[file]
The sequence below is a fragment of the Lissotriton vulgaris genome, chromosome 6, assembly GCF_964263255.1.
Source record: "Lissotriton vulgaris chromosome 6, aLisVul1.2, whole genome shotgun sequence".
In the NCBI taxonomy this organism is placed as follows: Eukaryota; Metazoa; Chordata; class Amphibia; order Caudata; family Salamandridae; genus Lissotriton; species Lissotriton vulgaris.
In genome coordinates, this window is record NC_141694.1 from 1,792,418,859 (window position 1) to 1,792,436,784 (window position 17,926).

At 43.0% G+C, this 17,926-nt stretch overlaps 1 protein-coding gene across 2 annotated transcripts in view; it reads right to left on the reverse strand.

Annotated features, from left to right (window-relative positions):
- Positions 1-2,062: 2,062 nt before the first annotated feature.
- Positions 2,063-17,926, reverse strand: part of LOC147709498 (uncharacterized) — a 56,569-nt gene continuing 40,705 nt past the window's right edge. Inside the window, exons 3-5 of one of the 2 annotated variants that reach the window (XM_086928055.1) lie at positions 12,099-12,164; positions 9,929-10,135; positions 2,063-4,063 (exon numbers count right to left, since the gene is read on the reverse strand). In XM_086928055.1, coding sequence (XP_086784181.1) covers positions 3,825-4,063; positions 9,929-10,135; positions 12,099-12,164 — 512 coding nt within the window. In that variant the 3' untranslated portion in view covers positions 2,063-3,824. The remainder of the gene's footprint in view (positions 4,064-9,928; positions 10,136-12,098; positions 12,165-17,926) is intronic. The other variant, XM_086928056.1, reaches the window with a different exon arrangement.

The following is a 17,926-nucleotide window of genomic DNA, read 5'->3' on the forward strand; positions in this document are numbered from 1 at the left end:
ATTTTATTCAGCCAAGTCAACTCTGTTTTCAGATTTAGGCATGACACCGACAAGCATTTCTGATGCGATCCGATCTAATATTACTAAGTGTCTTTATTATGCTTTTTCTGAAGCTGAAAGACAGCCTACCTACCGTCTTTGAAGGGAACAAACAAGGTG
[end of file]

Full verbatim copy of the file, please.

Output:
The sequence below is a fragment of the Lissotriton vulgaris genome, chromosome 6, assembly GCF_964263255.1.
Source record: "Lissotriton vulgaris chromosome 6, aLisVul1.2, whole genome shotgun sequence".
In the NCBI taxonomy this organism is placed as follows: Eukaryota; Metazoa; Chordata; class Amphibia; order Caudata; family Salamandridae; genus Lissotriton; species Lissotriton vulgaris.
In genome coordinates, this window is record NC_141694.1 from 1,792,418,859 (window position 1) to 1,792,436,784 (window position 17,926).

At 43.0% G+C, this 17,926-nt stretch overlaps 1 protein-coding gene across 2 annotated transcripts in view; it reads right to left on the reverse strand.

Annotated features, from left to right (window-relative positions):
- Positions 1-2,062: 2,062 nt before the first annotated feature.
- Positions 2,063-17,926, reverse strand: part of LOC147709498 (uncharacterized) — a 56,569-nt gene continuing 40,705 nt past the window's right edge. Inside the window, exons 3-5 of one of the 2 annotated variants that reach the window (XM_086928055.1) lie at positions 12,099-12,164; positions 9,929-10,135; positions 2,063-4,063 (exon numbers count right to left, since the gene is read on the reverse strand). In XM_086928055.1, coding sequence (XP_086784181.1) covers positions 3,825-4,063; positions 9,929-10,135; positions 12,099-12,164 — 512 coding nt within the window. In that variant the 3' untranslated portion in view covers positions 2,063-3,824. The remainder of the gene's footprint in view (positions 4,064-9,928; positions 10,136-12,098; positions 12,165-17,926) is intronic. The other variant, XM_086928056.1, reaches the window with a different exon arrangement.

The following is a 17,926-nucleotide window of genomic DNA, read 5'->3' on the forward strand; positions in this document are numbered from 1 at the left end:
ATTTTATTCAGCCAAGTCAACTCTGTTTTCAGATTTAGGCATGACACCGACAAGCATTTCTGATGCGATCCGATCTAATATTACTAAGTGTCTTTATTATGCTTTTTCTGAAGCTGAAAGACAGCCTACCTACCGTCTTTGAAGGGAACAAACAAGGTG